[  ]  



                        and to weigh conflicting evidence. 

IV.         DISCUSSION  

                       An adoption decree is voidable within a year of its entry, but it enjoys a  


strong "presumption favoring [its] validity."9                                      The policy undergirding the adoption  


statutes   is   to   hold   the   parties   to   the   decree's   terms   "except   under   limited  


circumstances."10                 "[C]onfusion, mistake about the finality of the agreement, and a  


 'change  of  heart'  are  generally  insufficient  grounds  to  invalidate  consent  to  an  


adoption."11   So too are post-decree disputes about visitation rights and "the boundaries  


            5           (...continued)  


(Alaska 2009)).  

            6          See S.K.L.H., 204 P.3d at 324-25.  


            7          State, Dep't of Health &Soc. Servs., Office of Children's Servs. v. Michelle  


P., 411 P.3d 576, 581-82 (Alaska 2018) (quoting S.B. v. State, Dep't of Health & Soc.  


Servs., Div. of Family & Youth Servs., 61 P.3d 6, 10 (Alaska 2002)).  


            8          Hannah L., 390 P.3d at 1156 (quoting S.K.L.H., 204 P.3d at 325).  


            9          S.K.L.H., 204 P.3d at 325 (citing Holt v. Powell, 420 P.2d 468, 470 (Alaska  




            10         Id.  


            11         Id. at 327.  


                                                                         -7-                                                                   7316

----------------------- Page 8-----------------------


of a biological parent's relationship with an adopted child."                                                         Although "adoption   

statutes generally are 'to be liberally construed to the end that the best interests of                                                                

                                                             13  we have held "the best interests of a child cannot  

adopted children are promoted,' "                                                                                                              


alone overcome a valid consent and previously entered adoption decree."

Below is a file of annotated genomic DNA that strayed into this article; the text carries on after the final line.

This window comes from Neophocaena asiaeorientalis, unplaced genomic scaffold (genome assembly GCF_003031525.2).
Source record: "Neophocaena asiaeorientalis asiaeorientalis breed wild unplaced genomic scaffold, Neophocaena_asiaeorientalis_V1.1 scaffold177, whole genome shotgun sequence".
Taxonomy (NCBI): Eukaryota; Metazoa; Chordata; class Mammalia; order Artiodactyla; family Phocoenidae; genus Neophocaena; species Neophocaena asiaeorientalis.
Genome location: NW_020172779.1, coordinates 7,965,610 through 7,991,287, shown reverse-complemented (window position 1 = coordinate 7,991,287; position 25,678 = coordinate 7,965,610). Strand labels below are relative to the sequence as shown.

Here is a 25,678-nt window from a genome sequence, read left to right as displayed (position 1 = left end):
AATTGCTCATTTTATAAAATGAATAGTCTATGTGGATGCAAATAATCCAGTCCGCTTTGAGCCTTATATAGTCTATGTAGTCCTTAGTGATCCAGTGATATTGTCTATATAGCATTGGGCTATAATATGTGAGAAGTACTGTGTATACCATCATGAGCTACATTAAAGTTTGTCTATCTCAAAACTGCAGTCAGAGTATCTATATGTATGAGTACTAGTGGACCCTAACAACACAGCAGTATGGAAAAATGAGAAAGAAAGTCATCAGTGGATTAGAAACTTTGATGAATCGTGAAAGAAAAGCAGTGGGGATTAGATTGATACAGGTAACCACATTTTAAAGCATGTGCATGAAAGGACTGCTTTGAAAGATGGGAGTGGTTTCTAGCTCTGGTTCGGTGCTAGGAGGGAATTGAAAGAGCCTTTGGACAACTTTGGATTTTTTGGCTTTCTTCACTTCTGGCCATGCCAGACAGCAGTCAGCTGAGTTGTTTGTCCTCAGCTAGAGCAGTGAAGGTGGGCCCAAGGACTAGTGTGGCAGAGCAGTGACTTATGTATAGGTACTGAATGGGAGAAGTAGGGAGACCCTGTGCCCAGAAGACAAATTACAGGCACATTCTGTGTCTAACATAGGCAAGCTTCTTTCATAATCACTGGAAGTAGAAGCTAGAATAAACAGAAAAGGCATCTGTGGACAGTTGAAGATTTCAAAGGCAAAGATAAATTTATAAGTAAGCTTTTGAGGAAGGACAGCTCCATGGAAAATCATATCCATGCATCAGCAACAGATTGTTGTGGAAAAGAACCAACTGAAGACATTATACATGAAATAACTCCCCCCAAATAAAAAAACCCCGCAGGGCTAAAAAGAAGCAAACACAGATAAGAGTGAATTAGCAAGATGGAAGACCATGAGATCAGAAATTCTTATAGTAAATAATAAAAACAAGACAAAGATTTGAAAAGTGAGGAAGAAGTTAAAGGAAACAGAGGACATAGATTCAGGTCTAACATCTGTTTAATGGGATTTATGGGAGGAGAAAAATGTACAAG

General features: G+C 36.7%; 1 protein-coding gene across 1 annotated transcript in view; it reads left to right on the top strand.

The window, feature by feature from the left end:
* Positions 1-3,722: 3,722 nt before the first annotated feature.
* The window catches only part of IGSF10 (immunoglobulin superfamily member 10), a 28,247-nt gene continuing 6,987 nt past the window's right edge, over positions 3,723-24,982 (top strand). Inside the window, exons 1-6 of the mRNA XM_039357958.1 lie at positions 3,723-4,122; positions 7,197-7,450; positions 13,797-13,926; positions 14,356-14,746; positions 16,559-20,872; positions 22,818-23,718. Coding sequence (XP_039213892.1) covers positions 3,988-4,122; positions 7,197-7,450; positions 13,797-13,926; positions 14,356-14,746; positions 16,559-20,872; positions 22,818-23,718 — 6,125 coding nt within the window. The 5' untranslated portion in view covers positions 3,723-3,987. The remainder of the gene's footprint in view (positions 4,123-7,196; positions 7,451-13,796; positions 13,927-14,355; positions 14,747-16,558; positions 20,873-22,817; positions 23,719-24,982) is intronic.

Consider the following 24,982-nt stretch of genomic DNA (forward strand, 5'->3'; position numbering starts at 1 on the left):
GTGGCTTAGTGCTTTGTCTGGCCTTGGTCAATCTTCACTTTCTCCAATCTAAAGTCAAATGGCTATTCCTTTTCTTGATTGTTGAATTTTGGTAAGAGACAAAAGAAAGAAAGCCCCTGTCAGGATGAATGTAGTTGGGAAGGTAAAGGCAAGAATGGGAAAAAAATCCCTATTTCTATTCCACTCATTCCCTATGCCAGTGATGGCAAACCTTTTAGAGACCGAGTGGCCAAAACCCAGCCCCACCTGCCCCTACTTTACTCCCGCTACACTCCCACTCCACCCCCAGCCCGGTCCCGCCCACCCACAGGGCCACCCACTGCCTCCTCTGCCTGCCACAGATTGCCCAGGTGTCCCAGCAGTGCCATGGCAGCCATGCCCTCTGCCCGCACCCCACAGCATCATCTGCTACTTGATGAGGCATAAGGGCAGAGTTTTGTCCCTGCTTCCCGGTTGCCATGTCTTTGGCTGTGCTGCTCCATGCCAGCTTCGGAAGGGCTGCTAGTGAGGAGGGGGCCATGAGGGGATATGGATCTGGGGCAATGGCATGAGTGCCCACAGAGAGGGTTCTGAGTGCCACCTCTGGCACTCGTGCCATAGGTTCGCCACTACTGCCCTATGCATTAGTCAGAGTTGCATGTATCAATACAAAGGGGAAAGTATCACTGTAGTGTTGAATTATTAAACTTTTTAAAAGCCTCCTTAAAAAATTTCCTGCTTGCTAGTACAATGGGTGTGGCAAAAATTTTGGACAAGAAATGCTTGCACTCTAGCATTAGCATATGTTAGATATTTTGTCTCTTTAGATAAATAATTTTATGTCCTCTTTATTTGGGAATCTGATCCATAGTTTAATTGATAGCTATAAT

Notwithstanding this strong presumption of validity, a party may seek to  


void an adoption decree due to "fraud, misrepresentation, failure to give any required  


notice,  or  lack  of  jurisdiction  of  the  parties  or  of  the  subject  matter."15                                                  Although  


AS 25.23.140(b) prohibits any party from challenging an adoption decree after one year  


on any ground, including fraud and misrepresentation, we clarified in In re Adoption of  


S.K.L.H. that such defenses, as well as defenses not specifically listed in the statute, may  


be brought before the one-year period expires.16   A party seeking to vacate an adoption  


decree  on  the  ground  of  misrepresentation  must  establish  the  existence  of:                                                           "(1)  a  


misrepresentation; (2) which was fraudulent or material; (3) which induced the party to  


                                                                                                                          17   A fraudulent or  

enter the contract; (4) upon which the party was justified in relying."                                                                                 


            12          Id.  

            13          Id.  (quoting  AS  25.23.005).   

            14          Id.  at  328.   

            15          See  AS 25.23.140(b).   To vacate an adoption, the challenger must "show  

by  a  preponderance  of  the  evidence  that  the  decree  is  not  valid."   Alaska  Adpt.  R.  17(a).  

            16          204 P.3d at 326.  


            17          See  Seybert  v.  Cominco  Alaska  Expl.,  182  P.3d  1079,  1094  (Alaska  2008);  

See  S.K.L.H.,  204  P.3d  at  328  n.39  (emphasis  in original)  (citing  Seybert,   182  P.3d  at  

 1094);   RESTATEMENT    (SECOND)    OF    CONTRACTS       164(1)  (1981)   ("If   a   party's  

manifestation  of  assent  is  induced  by  either  a  fraudulent  or  a  material  misrepresentation  

by  the  other  party  upon  which  the  recipient  is  justified  in  relying,  the  contract  is  voidable  

by  the  recipient.").  

                                                                           -8-                                                                    7316